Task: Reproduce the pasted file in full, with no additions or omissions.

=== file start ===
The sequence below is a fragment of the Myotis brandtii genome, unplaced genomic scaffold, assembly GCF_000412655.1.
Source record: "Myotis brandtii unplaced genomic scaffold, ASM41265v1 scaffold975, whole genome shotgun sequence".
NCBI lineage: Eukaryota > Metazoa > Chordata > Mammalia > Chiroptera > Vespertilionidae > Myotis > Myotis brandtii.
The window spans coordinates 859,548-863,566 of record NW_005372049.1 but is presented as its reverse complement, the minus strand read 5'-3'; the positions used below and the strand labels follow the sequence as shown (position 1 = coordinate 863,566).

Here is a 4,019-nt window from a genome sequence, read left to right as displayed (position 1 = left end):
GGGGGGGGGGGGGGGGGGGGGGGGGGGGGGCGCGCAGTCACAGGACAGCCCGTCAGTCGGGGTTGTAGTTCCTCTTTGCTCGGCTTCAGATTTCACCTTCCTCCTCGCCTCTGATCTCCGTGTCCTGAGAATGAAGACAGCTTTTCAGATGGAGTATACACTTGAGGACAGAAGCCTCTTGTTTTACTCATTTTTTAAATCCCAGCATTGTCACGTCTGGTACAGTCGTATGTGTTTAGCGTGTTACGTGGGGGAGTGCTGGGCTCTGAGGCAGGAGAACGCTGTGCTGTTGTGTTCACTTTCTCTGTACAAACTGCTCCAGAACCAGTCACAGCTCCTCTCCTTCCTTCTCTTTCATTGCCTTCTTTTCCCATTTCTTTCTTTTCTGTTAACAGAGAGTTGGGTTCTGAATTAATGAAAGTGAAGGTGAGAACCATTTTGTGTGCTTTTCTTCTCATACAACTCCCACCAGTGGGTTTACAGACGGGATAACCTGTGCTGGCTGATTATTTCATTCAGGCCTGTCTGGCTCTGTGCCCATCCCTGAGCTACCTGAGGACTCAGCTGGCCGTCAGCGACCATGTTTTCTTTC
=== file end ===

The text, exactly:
The sequence below is a fragment of the Myotis brandtii genome, unplaced genomic scaffold, assembly GCF_000412655.1.
Source record: "Myotis brandtii unplaced genomic scaffold, ASM41265v1 scaffold975, whole genome shotgun sequence".
NCBI lineage: Eukaryota > Metazoa > Chordata > Mammalia > Chiroptera > Vespertilionidae > Myotis > Myotis brandtii.
The window spans coordinates 859,548-863,566 of record NW_005372049.1 but is presented as its reverse complement, the minus strand read 5'-3'; the positions used below and the strand labels follow the sequence as shown (position 1 = coordinate 863,566).

Here is a 4,019-nt window from a genome sequence, read left to right as displayed (position 1 = left end):
GGGGGGGGGGGGGGGGGGGGGGGGGGGGGGCGCGCAGTCACAGGACAGCCCGTCAGTCGGGGTTGTAGTTCCTCTTTGCTCGGCTTCAGATTTCACCTTCCTCCTCGCCTCTGATCTCCGTGTCCTGAGAATGAAGACAGCTTTTCAGATGGAGTATACACTTGAGGACAGAAGCCTCTTGTTTTACTCATTTTTTAAATCCCAGCATTGTCACGTCTGGTACAGTCGTATGTGTTTAGCGTGTTACGTGGGGGAGTGCTGGGCTCTGAGGCAGGAGAACGCTGTGCTGTTGTGTTCACTTTCTCTGTACAAACTGCTCCAGAACCAGTCACAGCTCCTCTCCTTCCTTCTCTTTCATTGCCTTCTTTTCCCATTTCTTTCTTTTCTGTTAACAGAGAGTTGGGTTCTGAATTAATGAAAGTGAAGGTGAGAACCATTTTGTGTGCTTTTCTTCTCATACAACTCCCACCAGTGGGTTTACAGACGGGATAACCTGTGCTGGCTGATTATTTCATTCAGGCCTGTCTGGCTCTGTGCCCATCCCTGAGCTACCTGAGGACTCAGCTGGCCGTCAGCGACCATGTTTTCTTTC